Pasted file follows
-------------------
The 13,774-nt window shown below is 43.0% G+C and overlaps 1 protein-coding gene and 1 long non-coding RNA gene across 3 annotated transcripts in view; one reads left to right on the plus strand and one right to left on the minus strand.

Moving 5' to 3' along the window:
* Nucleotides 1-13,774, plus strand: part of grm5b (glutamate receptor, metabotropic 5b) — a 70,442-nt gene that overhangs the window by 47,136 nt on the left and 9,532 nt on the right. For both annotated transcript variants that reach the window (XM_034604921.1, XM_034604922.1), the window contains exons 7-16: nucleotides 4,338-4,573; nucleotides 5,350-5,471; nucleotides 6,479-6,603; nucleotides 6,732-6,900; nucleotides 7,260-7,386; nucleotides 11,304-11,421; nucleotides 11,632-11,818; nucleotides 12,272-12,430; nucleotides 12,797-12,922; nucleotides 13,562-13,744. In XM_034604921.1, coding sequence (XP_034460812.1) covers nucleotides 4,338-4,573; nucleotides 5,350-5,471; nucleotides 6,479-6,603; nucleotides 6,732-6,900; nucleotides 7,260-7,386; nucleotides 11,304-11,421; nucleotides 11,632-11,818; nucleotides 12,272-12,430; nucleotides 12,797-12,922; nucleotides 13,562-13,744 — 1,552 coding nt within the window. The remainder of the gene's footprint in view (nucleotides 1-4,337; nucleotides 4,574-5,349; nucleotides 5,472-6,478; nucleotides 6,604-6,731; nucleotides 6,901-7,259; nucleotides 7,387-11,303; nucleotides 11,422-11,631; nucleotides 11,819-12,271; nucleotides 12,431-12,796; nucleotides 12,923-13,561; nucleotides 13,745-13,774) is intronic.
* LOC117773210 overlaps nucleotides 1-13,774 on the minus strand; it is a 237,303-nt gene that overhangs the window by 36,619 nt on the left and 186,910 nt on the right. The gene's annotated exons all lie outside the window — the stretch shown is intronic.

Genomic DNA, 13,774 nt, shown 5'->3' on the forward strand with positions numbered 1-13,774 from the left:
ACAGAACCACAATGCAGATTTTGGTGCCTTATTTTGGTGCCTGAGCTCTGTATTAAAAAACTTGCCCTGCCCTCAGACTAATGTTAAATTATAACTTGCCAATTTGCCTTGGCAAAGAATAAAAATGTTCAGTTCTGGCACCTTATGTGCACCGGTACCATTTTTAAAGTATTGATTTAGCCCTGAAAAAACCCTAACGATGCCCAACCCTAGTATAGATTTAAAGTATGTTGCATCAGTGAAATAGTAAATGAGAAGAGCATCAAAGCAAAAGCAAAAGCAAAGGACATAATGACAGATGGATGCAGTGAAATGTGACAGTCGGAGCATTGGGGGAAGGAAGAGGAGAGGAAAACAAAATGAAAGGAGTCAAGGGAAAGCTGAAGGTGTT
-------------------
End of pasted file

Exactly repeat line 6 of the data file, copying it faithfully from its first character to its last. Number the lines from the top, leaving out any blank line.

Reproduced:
ACAGAACCACAATGCAGATTTTGGTGCCTTATTTTGGTGCCTGAGCTCTGTATTAAAAAACTTGCCCTGCCCTCAGACTAATGTTAAATTATAACTTGCCAATTTGCCTTGGCAAAGAATAAAAATGTTCAGTTCTGGCACCTTATGTGCACCGGTACCATTTTTAAAGTATTGATTTAGCCCTGAAAAAACCCTAACGATGCCCAACCCTAGTATAGATTTAAAGTATGTTGCATCAGTGAAATAGTAAATGAGAAGAGCATCAAAGCAAAAGCAAAAGCAAAGGACATAATGACAGATGGATGCAGTGAAATGTGACAGTCGGAGCATTGGGGGAAGGAAGAGGAGAGGAAAACAAAATGAAAGGAGTCAAGGGAAAGCTGAAGGTGTT